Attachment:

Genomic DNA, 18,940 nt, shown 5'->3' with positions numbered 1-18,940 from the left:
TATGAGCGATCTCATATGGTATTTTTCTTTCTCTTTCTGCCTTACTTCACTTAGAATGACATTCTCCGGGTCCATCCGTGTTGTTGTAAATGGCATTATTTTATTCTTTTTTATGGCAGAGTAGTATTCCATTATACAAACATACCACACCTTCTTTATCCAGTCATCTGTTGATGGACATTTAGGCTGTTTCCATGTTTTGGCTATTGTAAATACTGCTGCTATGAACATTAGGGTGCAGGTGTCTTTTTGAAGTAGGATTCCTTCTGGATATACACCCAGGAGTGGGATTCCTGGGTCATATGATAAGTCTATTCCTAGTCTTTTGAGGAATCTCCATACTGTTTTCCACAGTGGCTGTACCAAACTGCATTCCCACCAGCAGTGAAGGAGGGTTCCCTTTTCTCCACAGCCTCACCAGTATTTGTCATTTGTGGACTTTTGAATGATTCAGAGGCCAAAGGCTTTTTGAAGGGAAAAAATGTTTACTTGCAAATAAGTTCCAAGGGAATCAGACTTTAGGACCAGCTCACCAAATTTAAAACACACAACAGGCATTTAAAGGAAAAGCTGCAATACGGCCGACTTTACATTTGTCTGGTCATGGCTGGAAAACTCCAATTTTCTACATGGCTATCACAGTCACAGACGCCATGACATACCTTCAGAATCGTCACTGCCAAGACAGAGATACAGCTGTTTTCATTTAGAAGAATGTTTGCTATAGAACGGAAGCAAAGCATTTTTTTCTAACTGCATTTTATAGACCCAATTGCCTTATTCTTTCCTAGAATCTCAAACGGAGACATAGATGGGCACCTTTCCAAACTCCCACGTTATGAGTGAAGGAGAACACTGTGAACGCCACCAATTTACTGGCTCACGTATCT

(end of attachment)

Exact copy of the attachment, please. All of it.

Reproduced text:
Genomic DNA, 18,940 nt, shown 5'->3' with positions numbered 1-18,940 from the left:
TATGAGCGATCTCATATGGTATTTTTCTTTCTCTTTCTGCCTTACTTCACTTAGAATGACATTCTCCGGGTCCATCCGTGTTGTTGTAAATGGCATTATTTTATTCTTTTTTATGGCAGAGTAGTATTCCATTATACAAACATACCACACCTTCTTTATCCAGTCATCTGTTGATGGACATTTAGGCTGTTTCCATGTTTTGGCTATTGTAAATACTGCTGCTATGAACATTAGGGTGCAGGTGTCTTTTTGAAGTAGGATTCCTTCTGGATATACACCCAGGAGTGGGATTCCTGGGTCATATGATAAGTCTATTCCTAGTCTTTTGAGGAATCTCCATACTGTTTTCCACAGTGGCTGTACCAAACTGCATTCCCACCAGCAGTGAAGGAGGGTTCCCTTTTCTCCACAGCCTCACCAGTATTTGTCATTTGTGGACTTTTGAATGATTCAGAGGCCAAAGGCTTTTTGAAGGGAAAAAATGTTTACTTGCAAATAAGTTCCAAGGGAATCAGACTTTAGGACCAGCTCACCAAATTTAAAACACACAACAGGCATTTAAAGGAAAAGCTGCAATACGGCCGACTTTACATTTGTCTGGTCATGGCTGGAAAACTCCAATTTTCTACATGGCTATCACAGTCACAGACGCCATGACATACCTTCAGAATCGTCACTGCCAAGACAGAGATACAGCTGTTTTCATTTAGAAGAATGTTTGCTATAGAACGGAAGCAAAGCATTTTTTTCTAACTGCATTTTATAGACCCAATTGCCTTATTCTTTCCTAGAATCTCAAACGGAGACATAGATGGGCACCTTTCCAAACTCCCACGTTATGAGTGAAGGAGAACACTGTGAACGCCACCAATTTACTGGCTCACGTATCT